Hi there, what’s up?
You might have heard already, but Barack Obama has been reelected as president of the United States! It was predicted to be quite a tight race between Obama and Romney, but in the end, Obama came on top.
The US elections is actually a little bit more complicated than you would think. The president is not just elected based on the popular vote; the president of the US is actually elected based on a system called the “Electoral College.” Therefore, the candidate with less votes might actually win the election! Take for instance the 2000 US elections. Former president George W. Bush won only 47.9% of the popular votes while former vice president Al Gore won 48.4% of the popular votes. However, George W. Bush won more electoral votes, and so, he was elected as president. Interesting, huh?
So this is how the Electoral College works:
Each state is given a certain number of electoral votes based on the number of US senators and US representatives it has. As of 2012, there is a total of 538 electors. California currently has the largest number of electors with 55 votes, and Washington State–which is where our college is located–has 12 votes.
So, after everyone votes, the votes will be counted in each state. In nearly all 50 states, all the electoral votes in a certain state are awarded to the candidate who wins the most votes in that state. For instance, in Washington state, most of the people voted for Obama. Hence, all 12 votes from Washington are given to Obama. But maybe in Texas–which has 38 electors–most of the people voted for Mitt Romney. All the 38 votes will then be cast to Romney. In the end, the candidate with the most electoral vote wins.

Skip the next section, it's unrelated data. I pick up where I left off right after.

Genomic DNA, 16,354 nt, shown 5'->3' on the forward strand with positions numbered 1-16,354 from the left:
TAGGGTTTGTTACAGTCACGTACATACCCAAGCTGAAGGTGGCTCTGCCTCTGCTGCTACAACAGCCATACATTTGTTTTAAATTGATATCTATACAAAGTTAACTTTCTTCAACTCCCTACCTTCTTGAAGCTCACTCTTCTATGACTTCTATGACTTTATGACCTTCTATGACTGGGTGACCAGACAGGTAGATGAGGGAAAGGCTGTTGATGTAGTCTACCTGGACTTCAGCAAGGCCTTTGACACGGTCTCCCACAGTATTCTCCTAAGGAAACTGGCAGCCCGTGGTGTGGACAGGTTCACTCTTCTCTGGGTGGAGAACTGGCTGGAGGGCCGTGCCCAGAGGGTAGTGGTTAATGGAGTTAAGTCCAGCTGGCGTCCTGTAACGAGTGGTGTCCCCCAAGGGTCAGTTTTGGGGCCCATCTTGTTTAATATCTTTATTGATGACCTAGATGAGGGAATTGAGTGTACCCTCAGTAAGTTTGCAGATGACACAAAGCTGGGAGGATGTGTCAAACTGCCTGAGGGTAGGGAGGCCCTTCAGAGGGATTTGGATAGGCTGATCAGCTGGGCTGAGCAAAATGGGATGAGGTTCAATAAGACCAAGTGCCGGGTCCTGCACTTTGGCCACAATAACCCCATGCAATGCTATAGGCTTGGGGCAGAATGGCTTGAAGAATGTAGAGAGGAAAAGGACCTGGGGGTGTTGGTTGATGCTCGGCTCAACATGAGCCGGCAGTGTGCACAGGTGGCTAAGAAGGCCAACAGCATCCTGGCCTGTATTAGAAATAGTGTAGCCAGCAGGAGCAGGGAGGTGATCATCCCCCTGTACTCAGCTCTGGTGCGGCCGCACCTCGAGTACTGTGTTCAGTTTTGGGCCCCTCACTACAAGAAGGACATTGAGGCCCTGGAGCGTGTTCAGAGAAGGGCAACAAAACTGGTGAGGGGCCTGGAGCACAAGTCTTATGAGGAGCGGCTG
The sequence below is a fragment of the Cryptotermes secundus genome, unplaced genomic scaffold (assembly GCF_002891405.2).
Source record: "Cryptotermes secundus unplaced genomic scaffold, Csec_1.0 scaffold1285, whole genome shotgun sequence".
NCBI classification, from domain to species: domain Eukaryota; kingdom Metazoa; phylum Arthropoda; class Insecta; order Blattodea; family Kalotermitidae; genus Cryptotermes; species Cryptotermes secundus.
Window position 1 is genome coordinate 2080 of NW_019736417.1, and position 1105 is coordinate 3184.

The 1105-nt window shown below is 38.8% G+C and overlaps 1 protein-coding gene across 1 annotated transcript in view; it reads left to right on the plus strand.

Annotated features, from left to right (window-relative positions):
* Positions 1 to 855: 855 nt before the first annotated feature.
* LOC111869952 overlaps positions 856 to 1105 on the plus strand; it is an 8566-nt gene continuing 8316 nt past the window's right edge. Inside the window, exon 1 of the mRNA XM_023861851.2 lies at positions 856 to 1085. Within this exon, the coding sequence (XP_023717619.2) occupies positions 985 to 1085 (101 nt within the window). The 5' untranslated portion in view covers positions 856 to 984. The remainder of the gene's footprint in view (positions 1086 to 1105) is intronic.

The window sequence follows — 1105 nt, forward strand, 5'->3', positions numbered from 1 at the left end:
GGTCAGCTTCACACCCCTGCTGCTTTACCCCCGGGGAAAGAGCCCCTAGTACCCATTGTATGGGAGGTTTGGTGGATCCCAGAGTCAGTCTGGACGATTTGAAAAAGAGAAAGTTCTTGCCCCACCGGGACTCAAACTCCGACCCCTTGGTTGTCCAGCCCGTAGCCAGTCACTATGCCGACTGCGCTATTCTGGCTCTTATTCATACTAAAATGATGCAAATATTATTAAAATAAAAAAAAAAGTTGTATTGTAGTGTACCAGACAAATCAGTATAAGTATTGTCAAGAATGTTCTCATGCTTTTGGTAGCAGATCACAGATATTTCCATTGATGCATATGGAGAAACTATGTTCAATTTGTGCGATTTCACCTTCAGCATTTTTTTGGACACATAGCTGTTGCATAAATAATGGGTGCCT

So, the question I have personally asked a million times is, “Why does the US use the Electoral College system for the elections? Isn’t it slightly unfair?” After doing some research, this is what I have discovered:
When the United States was first founded, the Framers of the Constitution wanted to make sure that the people had a say in choosing the next president. What would come to mind would certainly be the direct popular election; because in this case, the presidential candidate with the most votes would win the election. However, the Framers didn’t really trust this system. When the US was first founded, transportation was very limited and it was very hard to communicate with people across the country. Hence, it might be the case that a candidate is popular in a certain region, but remains unknown in other parts of the country. In this case, the votes would be divided, and the election would not truly show the voice of the country.
Besides the direct popular election, they could also employ election by Congress. This system would require the Congress members from each state to truly assess what their respective states want, and then cast their votes according to the desires of the state. However, this system is not entirely accurate either because in the end, the election might actually better reflect the desires of the Congress members instead of the desires of the people.
In the end, the Framers of the Constitution opted for the Electoral College instead; which is a mix of both.
As you might expect, the Electoral College is certainly a very controversial election system and it still remains a debated topic among Americans. Some people think it’s outdated and that the US should change the election system, but some other still believe that the Electoral College is the best way to conduct the elections. What are your opinions on this? Let us know in the comments below!
I hope this post has been helpful, and I’ll talk to you guys soon!
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